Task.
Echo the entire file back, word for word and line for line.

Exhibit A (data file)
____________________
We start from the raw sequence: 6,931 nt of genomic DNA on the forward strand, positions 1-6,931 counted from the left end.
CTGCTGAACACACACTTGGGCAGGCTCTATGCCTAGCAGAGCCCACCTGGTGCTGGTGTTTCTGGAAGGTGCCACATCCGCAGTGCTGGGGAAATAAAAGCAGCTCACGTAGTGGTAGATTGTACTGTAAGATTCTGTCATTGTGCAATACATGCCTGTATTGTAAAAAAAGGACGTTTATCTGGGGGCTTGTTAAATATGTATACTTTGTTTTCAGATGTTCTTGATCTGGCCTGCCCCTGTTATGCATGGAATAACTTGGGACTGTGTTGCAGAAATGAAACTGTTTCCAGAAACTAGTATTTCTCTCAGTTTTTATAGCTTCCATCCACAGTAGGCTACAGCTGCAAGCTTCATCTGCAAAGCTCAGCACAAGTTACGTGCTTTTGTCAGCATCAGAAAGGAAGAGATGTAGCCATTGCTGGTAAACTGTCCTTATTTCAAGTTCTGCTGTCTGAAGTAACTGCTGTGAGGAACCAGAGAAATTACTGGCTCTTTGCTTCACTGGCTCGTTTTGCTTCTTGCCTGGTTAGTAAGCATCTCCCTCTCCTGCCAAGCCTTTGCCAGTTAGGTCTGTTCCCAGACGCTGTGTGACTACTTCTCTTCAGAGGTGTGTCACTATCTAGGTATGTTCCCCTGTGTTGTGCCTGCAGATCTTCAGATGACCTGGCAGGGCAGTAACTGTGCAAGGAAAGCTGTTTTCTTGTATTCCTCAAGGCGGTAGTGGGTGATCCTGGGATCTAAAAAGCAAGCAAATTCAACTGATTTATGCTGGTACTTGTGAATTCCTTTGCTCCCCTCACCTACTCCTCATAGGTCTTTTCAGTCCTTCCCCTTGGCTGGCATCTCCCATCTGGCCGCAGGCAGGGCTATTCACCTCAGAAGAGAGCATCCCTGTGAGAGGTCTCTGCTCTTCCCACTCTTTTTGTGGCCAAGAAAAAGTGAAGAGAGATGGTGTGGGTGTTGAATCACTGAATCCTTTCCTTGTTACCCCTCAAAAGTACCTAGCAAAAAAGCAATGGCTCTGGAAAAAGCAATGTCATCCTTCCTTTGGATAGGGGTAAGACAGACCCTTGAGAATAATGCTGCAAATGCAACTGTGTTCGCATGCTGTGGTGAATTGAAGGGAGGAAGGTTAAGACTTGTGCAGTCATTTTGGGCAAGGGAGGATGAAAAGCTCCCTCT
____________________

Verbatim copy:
We start from the raw sequence: 6,931 nt of genomic DNA on the forward strand, positions 1-6,931 counted from the left end.
CTGCTGAACACACACTTGGGCAGGCTCTATGCCTAGCAGAGCCCACCTGGTGCTGGTGTTTCTGGAAGGTGCCACATCCGCAGTGCTGGGGAAATAAAAGCAGCTCACGTAGTGGTAGATTGTACTGTAAGATTCTGTCATTGTGCAATACATGCCTGTATTGTAAAAAAAGGACGTTTATCTGGGGGCTTGTTAAATATGTATACTTTGTTTTCAGATGTTCTTGATCTGGCCTGCCCCTGTTATGCATGGAATAACTTGGGACTGTGTTGCAGAAATGAAACTGTTTCCAGAAACTAGTATTTCTCTCAGTTTTTATAGCTTCCATCCACAGTAGGCTACAGCTGCAAGCTTCATCTGCAAAGCTCAGCACAAGTTACGTGCTTTTGTCAGCATCAGAAAGGAAGAGATGTAGCCATTGCTGGTAAACTGTCCTTATTTCAAGTTCTGCTGTCTGAAGTAACTGCTGTGAGGAACCAGAGAAATTACTGGCTCTTTGCTTCACTGGCTCGTTTTGCTTCTTGCCTGGTTAGTAAGCATCTCCCTCTCCTGCCAAGCCTTTGCCAGTTAGGTCTGTTCCCAGACGCTGTGTGACTACTTCTCTTCAGAGGTGTGTCACTATCTAGGTATGTTCCCCTGTGTTGTGCCTGCAGATCTTCAGATGACCTGGCAGGGCAGTAACTGTGCAAGGAAAGCTGTTTTCTTGTATTCCTCAAGGCGGTAGTGGGTGATCCTGGGATCTAAAAAGCAAGCAAATTCAACTGATTTATGCTGGTACTTGTGAATTCCTTTGCTCCCCTCACCTACTCCTCATAGGTCTTTTCAGTCCTTCCCCTTGGCTGGCATCTCCCATCTGGCCGCAGGCAGGGCTATTCACCTCAGAAGAGAGCATCCCTGTGAGAGGTCTCTGCTCTTCCCACTCTTTTTGTGGCCAAGAAAAAGTGAAGAGAGATGGTGTGGGTGTTGAATCACTGAATCCTTTCCTTGTTACCCCTCAAAAGTACCTAGCAAAAAAGCAATGGCTCTGGAAAAAGCAATGTCATCCTTCCTTTGGATAGGGGTAAGACAGACCCTTGAGAATAATGCTGCAAATGCAACTGTGTTCGCATGCTGTGGTGAATTGAAGGGAGGAAGGTTAAGACTTGTGCAGTCATTTTGGGCAAGGGAGGATGAAAAGCTCCCTCT